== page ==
Suppose I'm wrong.

Suppose the day I put them in the safe, a sneak theif took them out, and in the intervening months has committed 5 murders with them.

The police trace the guns back to me.

I "should have known" they were stolen monhs ago, therefore am now a criminal for not reporting their theft.

Bad law.


Furthermore, I can only assume this law will carry a far less stiff penalty than a straw sale would, right? So if the city is gonna prosecute someone, they're gonna want to prosecute him for the straw sale, and not the falure to report a theft- and the two are mutually exclusive. IE- if he sold the gun to a criminal, the gun was never stolen, therefore he couldn't report it stolen. If they charge him with failure to report a theft, he's off the hook for the straw sale, as the gun was "stolen", not sold.

What if, what if, what if. Blah, blah, blah. What if "I Am Legend" really happens. If we own guns (which we do) you should be responsible for them. This is part of gun ownership. Every night I come home I unlock my 36 chamber a round and put it where I can reach it (no carry permit yet). When I do this I check on my UPS at the same time. Guess if you have more guns it might take you longer, but the is your RESPONSIBILITY.

I highly doubt if this was a real law that you would be found "guilty" of anything. You might be out of some of your time. Stop worrying about yourself. This is how guns get on the street, plain and simple. Nobody has posted up a viable alternative to help with this epidemic. If you have a better idea then lets here it.

Playing the what if game, what if you came home and noticed gun(s) missing, what would you do next?

BroBrandonB
04-12-2008, 07:40
What if, what if, what if. Blah, blah, blah. What if "I Am Legend" really happens.

spoken like someone who really takes their right to keep and bear arms pretty seriously. :upeyes:


If we own guns (which we do) you should be responsible for them. This is part of gun ownership. Every night I come home I unlock my 36 chamber a round and put it where I can reach it (no carry permit yet). When I do this I check on my UPS at the same time. Guess if you have more guns it might take you longer, but the is your RESPONSIBILITY.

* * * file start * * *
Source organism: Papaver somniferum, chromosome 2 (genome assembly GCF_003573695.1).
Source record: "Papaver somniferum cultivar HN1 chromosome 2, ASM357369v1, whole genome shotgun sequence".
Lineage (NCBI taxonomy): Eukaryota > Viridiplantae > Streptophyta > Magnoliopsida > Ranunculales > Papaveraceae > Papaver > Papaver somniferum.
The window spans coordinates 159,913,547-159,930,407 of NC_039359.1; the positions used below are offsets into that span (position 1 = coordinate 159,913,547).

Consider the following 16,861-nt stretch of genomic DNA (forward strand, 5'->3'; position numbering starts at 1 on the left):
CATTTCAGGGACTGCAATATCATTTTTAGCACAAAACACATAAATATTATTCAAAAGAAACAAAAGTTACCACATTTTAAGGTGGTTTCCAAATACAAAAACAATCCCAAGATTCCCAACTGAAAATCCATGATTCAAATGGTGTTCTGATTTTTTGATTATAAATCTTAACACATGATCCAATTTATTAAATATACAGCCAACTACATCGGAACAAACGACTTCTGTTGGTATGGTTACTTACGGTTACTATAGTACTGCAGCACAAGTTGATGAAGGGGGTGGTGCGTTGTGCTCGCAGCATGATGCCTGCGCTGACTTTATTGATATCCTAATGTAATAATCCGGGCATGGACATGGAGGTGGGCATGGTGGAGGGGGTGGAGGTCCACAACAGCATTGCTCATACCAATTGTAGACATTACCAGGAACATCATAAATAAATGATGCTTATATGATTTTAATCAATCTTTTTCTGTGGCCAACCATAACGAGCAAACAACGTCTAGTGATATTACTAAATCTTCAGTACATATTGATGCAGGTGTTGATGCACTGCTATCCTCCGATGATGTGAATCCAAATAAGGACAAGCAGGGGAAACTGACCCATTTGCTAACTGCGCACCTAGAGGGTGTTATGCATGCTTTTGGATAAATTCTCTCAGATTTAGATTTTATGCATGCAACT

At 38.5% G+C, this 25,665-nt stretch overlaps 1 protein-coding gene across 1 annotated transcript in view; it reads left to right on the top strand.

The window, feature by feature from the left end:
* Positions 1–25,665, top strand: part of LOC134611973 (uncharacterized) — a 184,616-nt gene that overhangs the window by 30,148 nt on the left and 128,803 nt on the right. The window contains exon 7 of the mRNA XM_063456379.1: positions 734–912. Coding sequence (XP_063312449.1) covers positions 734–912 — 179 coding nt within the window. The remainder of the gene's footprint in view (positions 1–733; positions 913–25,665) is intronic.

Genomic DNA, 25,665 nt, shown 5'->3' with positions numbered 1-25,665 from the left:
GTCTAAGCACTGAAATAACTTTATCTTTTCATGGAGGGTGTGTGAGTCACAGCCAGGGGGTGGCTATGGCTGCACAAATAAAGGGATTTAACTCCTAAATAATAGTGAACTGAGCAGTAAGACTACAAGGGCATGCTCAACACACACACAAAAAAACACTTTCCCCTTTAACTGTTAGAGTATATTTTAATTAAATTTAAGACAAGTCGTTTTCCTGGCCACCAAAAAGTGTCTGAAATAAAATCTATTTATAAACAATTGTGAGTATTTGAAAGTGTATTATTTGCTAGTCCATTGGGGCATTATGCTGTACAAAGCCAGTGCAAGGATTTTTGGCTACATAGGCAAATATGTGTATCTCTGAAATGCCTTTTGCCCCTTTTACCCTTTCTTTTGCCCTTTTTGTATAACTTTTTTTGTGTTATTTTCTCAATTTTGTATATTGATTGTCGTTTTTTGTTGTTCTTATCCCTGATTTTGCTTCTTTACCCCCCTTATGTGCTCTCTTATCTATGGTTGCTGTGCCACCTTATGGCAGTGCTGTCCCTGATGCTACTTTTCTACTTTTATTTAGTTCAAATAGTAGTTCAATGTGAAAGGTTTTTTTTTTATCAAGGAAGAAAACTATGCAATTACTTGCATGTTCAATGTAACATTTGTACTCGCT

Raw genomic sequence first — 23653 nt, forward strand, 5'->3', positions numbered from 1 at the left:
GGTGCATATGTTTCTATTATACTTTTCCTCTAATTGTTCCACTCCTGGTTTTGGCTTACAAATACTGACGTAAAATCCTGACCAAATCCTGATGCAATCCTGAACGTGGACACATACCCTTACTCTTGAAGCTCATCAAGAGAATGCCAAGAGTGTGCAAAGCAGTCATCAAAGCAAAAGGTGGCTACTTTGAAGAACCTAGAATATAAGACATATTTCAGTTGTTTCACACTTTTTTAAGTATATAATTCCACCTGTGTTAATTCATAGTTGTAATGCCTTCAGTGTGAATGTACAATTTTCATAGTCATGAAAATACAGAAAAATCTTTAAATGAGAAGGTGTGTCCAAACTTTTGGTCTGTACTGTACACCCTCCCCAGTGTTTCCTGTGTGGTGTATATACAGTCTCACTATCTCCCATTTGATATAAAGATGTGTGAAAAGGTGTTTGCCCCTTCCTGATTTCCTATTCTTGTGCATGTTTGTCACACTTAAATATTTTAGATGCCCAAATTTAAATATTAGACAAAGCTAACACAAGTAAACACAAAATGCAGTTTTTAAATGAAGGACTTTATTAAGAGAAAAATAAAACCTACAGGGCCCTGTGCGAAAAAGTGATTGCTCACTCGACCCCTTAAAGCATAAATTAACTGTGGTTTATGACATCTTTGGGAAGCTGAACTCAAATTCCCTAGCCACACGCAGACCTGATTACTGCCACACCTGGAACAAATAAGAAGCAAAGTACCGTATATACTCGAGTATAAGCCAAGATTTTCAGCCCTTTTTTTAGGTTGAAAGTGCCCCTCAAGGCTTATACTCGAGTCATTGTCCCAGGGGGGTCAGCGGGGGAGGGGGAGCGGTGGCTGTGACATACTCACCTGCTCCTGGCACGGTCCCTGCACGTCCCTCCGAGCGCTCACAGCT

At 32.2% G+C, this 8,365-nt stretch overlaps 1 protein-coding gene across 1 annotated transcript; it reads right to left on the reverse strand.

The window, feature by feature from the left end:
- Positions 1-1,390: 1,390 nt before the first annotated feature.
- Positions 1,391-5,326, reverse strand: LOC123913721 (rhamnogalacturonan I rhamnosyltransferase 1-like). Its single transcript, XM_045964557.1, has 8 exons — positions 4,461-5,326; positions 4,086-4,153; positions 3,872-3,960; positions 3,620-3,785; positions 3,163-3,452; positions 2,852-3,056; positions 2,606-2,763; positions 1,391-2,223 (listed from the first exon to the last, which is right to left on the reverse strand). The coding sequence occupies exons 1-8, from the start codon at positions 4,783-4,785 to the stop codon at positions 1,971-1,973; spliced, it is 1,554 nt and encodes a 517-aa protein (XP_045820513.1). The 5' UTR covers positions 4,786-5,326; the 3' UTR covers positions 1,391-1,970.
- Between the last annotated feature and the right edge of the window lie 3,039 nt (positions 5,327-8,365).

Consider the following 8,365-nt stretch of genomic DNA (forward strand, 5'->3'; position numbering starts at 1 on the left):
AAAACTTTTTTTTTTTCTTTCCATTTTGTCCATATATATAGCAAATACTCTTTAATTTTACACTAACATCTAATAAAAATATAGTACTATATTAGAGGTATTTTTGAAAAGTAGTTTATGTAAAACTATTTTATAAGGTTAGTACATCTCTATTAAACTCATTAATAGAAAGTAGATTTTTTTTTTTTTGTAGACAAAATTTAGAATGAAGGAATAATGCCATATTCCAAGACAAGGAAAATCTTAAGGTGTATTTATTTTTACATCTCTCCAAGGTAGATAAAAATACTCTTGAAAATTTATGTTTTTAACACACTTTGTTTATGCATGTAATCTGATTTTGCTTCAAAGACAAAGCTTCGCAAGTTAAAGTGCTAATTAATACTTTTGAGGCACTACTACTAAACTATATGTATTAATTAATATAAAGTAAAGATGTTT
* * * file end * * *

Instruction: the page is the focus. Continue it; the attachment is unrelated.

Of course. But if you legislate gun laws, you should also do so responsibly that means asking the "what-if's" to ensure that innocent law abiding citizens aren't punished down the line by folks who follow strictly the word (and ignore the spirit) of the law. We don't advocate irresponsibility - we just advocate responsibility sans broad legislation.

Stop worrying about yourself. This is how guns get on the street, plain and simple. Nobody has posted up a viable alternative to help with this epidemic. If you have a better idea then lets here it.

How about this for a viable alternative:

- the city of Philadelphia starts enforcing laws already on the books and pressures the Judicial community to sentence at the maximum end of their capabilities.
- viable "anti-snitch" policies are implemented by the District Attorney's office to combat the "don't talk to the PO-LEASE" epidemic in Philly. Victims who are called to testify and refuse should be held in contempt of court and jailed themselves. They are a major problem, and result in criminals walking free.
- on a related note, any retaliation towards victims testifying in court should be treated with the harshest penalties possible. Threatening phone calls, letters, visits, or any attempts or acts of violence should be met with a police crackdown followed by a lengthly incarceration for anybody involved in witness intimidation. Cooperating witnesses should be offered police protection if deemed necessary. The media would do well to make good witness's into hero's... color it as "the good guys fighting back" and more folks will report and combat crime in the city.
- I would (ballpark) estimate that Pennsylvania would have to build 4 new prisons to accommodate the massive overflow that such a Judicial crackdown would create. That is unfortunate, but how about if we hire Sheriff Joseph M. Arpaio and mirror his creation of tent prisons for lower-level offenders. http://en.wikipedia.org/wiki/Joe_Arpaio
There is plenty of space for tent prisons around the 1700+ acres at SCI Graterford, and in the winter time prisoners could attend classes to learn about Valley Forge during the Revolutionary war.

I know that many will say that this plan is not viable, but I will cut that off by pointing out that everything I outlined has at least loosely been carried out elsewhere in the country with success. If Arizona can do it, so can we. In fact, the only viable solution to Philadelphia's problems is to punish the bad guys, plain and simple. Additional gun legislation won't be enforced any more than the rest of their unenforced laws, what they need is a hard line drawn in the sand.